By now, my affections for the starting left-handed pitcher in San Francisco known as Madison Bumgarner are well-known. Put simply and with a minimum amount of exaltation, he pitches in a fashion that I admire.

Typically, he pounds the lower part of the zone early in the count to either get ahead or induce a ground ball. If the batter doesn’t ground out, Bumgarner will use his cutter low and inside or outside depending on the handedness of the batter or come up and in with his fastball.

His stuff isn’t particularly vicious in terms of velocity or movement. His fastball will normally sit around the low nineties, and his cutter comes in on average around 88 miles per hour. He also throws a sinking fastball, change up and curve ball from time to time, but not nearly as often as the other two pitches. What separates Bumgarner is his ability to locate.

Watching him perform is unlike watching almost any other pitcher in baseball, in that it’s just as interesting watching Buster Posey set up as it is Bumgarner’s delivery because his pitch reaches the exact position of his battery mate’s glove almost every time. The phenomenon is most reminiscent of vintage Cliff Lee.

Last night, against the Los Angeles Dodgers, Bumgarner pitched eight innings, allowing four hits and zero runs while striking out ten and walking none. He induced 15 swinging strikes, and looked rather brilliant doing so. So far this month, Bumgarner has faced 106 batters, and only 20 of them have gotten on base. His strike out to walk ratio over that time is an ungodly-for-a-starting-pitcher 10:1.

However, perhaps the best evidence of Bumgarner’s performance last night in a tight game was his success at nibbling. Typically, when we talk of pitchers nibbling, it’s a negative comment on their lack of confidence in throwing strikes, but what I believe we saw from Bumgarner last night was a sort of commanding nibble. Of the 28 batters that Bumgarner faced, nine times the pitcher got up to counts that had three balls, but of those nine counts with three balls, six were after already getting ahead with two strikes.

Even more impressive are the outcomes of the three ball counts, which all resulted in outs, including five strike outs, three ground outs and a line out. Bumgarner’s confidence with his command allowed him to use a set up pitch with two ball counts and generally avoid throwing hittable pitches in a game for which the majority of the time he spent protecting a one run lead.

This is perhaps best seen in one particular at bat in the sixth inning against Matt Kemp.

With two out, and Shane Victorino on first base, Kemp approached the plate. Bumgarner’s first pitch to the Dodgers center fielder seemed like a rare miss from the young southpaw, but if we look where Posey was setting up on the outside of the plate, it was anything but (remember the above image is from the catcher’s perspective and the below image is from the pitcher’s).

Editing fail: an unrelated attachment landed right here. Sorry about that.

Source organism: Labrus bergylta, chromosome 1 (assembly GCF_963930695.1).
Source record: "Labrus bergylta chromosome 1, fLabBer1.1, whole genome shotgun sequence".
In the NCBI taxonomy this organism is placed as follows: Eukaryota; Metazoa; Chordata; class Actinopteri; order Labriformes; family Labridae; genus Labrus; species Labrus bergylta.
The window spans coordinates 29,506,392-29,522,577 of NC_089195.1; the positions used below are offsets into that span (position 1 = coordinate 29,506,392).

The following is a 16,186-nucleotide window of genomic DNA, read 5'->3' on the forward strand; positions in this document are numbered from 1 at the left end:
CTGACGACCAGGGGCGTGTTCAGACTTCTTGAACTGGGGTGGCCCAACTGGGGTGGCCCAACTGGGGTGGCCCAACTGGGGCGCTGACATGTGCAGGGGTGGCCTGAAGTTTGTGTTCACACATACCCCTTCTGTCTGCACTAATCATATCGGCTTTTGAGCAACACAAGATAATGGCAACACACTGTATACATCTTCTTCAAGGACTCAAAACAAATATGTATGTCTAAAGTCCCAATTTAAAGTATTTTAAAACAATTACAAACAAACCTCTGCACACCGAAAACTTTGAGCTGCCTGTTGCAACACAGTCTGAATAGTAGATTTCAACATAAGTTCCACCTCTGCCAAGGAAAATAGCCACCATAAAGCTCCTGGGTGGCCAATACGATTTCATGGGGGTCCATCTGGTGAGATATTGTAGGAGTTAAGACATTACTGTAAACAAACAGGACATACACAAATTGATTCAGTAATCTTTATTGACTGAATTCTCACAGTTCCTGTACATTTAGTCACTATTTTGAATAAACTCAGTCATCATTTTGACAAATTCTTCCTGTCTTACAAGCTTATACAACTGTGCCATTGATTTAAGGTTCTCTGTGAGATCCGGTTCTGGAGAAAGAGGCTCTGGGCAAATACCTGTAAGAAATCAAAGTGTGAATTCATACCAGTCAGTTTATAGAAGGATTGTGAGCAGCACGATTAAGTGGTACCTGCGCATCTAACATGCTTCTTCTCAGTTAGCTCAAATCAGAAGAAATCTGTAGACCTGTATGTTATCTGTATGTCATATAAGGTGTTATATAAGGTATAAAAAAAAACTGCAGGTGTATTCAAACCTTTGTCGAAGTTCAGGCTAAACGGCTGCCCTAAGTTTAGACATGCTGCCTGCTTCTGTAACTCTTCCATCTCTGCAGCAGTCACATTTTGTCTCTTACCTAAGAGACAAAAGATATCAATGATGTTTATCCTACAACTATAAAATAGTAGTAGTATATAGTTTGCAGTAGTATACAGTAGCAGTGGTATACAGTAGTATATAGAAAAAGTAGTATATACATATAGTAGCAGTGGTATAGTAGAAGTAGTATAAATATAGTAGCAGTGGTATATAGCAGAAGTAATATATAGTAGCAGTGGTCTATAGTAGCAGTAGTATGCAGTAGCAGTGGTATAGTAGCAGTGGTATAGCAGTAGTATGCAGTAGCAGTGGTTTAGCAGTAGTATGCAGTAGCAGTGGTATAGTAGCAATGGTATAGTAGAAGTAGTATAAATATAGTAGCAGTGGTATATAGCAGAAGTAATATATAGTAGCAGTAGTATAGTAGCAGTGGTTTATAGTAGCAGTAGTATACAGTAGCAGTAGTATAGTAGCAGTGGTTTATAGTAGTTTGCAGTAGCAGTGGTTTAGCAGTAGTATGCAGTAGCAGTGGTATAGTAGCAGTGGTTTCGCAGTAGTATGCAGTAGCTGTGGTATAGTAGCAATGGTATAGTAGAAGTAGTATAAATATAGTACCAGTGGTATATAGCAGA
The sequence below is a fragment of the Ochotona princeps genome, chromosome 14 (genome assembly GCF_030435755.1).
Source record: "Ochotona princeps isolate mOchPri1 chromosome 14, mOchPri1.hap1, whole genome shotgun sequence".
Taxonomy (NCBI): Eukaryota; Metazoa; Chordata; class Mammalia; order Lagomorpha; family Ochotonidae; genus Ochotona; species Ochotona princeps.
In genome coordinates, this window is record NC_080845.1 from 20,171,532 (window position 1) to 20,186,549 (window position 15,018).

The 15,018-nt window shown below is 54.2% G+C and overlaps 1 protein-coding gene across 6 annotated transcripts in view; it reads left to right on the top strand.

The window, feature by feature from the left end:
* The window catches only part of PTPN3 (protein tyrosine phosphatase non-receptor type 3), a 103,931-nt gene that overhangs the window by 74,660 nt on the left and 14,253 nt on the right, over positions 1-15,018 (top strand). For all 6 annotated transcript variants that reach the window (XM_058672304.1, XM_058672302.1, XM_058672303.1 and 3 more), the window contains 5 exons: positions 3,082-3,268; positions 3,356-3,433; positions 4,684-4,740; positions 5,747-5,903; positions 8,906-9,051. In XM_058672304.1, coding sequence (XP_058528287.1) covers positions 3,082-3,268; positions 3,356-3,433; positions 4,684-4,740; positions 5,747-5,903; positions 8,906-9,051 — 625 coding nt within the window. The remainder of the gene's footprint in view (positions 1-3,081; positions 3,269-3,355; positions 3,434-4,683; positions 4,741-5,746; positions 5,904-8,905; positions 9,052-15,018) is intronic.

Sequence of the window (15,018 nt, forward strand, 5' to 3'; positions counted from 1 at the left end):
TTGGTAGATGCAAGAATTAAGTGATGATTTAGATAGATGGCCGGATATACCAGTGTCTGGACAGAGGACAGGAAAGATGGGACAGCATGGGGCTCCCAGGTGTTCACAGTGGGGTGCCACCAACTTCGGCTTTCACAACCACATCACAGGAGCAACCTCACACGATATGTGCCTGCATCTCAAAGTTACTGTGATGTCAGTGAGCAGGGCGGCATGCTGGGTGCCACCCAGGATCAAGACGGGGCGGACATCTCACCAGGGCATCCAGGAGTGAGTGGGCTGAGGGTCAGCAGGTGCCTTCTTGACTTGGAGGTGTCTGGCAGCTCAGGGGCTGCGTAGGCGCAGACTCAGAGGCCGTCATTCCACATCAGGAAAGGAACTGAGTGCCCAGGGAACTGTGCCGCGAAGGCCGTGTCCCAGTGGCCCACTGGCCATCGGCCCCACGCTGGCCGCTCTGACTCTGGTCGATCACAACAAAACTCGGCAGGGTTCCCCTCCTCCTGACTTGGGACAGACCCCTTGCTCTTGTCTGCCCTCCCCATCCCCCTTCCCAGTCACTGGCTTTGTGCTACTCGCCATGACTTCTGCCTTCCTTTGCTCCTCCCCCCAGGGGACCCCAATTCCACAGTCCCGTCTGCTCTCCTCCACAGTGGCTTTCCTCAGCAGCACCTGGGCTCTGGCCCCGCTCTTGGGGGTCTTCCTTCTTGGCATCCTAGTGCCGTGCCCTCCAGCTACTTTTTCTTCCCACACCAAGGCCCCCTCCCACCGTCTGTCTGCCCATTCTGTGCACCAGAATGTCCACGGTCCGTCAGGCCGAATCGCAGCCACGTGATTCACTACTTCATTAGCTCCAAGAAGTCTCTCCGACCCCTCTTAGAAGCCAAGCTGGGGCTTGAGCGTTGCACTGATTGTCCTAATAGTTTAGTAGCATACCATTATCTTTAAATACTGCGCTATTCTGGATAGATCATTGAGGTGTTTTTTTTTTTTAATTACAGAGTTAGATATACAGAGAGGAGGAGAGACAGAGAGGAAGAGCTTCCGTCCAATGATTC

Bumgarner threw the first pitch away from the batter, and then proceeded to barrage Kemp with cutters inside.

The second pitch was swung at by Kemp, most likely as part of a hit and run, for which he missed, but Victorino advanced to second base. Then, Bumgarner threw the next one in an incredibly similar place, at which Kemp again swung and missed, this time without the built-in excuse that the hit and run provided before. Down 1-2, Kemp swung at the fourth pitch of the at bat, the closest to being in the strike zone, actually making contact this time, but fouling it off.

He then took an exaggerated version of the three previous pitches for ball two. Bumgarner went back to the same place again on 2-2, hoping that Kemp would chase, but instead the low and inside pitch allowed Victorino to swipe third base. So, at this point, there was a full count and a runner on third with two out and the Giants holding a slim lead.

With first base open, Bumgarner threw yet another pitch outside the strike zone, but not as exaggerated as the previous two pitches at which Kemp couldn’t hold himself back from swinging.

At 89.5 miles per hour, the cutter that Bumgarner threw for the seventh pitch came in faster than any of the other cutters of the at bat. It was located in an unhittable place, and it was nearly perfect. Watch as Posey slips inside on the batter just before Bumgarner delivers to make Kemp look absolutely foolish with his whiff.

In a close game with a runner on third base, Bumgarner struck out one of the best hitters in the game without throwing him a single pitch in the strike zone.

It’s doubtful that most pitchers would even risk a pitch that close to the dirt with a runner on third base, but Bumgarner embraced it, and with supreme confidence in his command, he even put a little bit of extra mustard on it, to boot. It was an incredibly gutsy pitch as part of an overall excellent and incredibly mature performance for a pitcher who just turned 23 years old at the beginning of August.

To close, here’s an arbitrary list of pitchers who are older than Bumgarner:

  • Tyler Chatwood
  • Randall Delgado
  • Nathan Eovaldi
  • Brad Hand
  • Chris Archer
  • Blake Beaven
  • Danny Duffy
  • Matt Moore
  • Jarrod Parker
  • Drew Pomeranz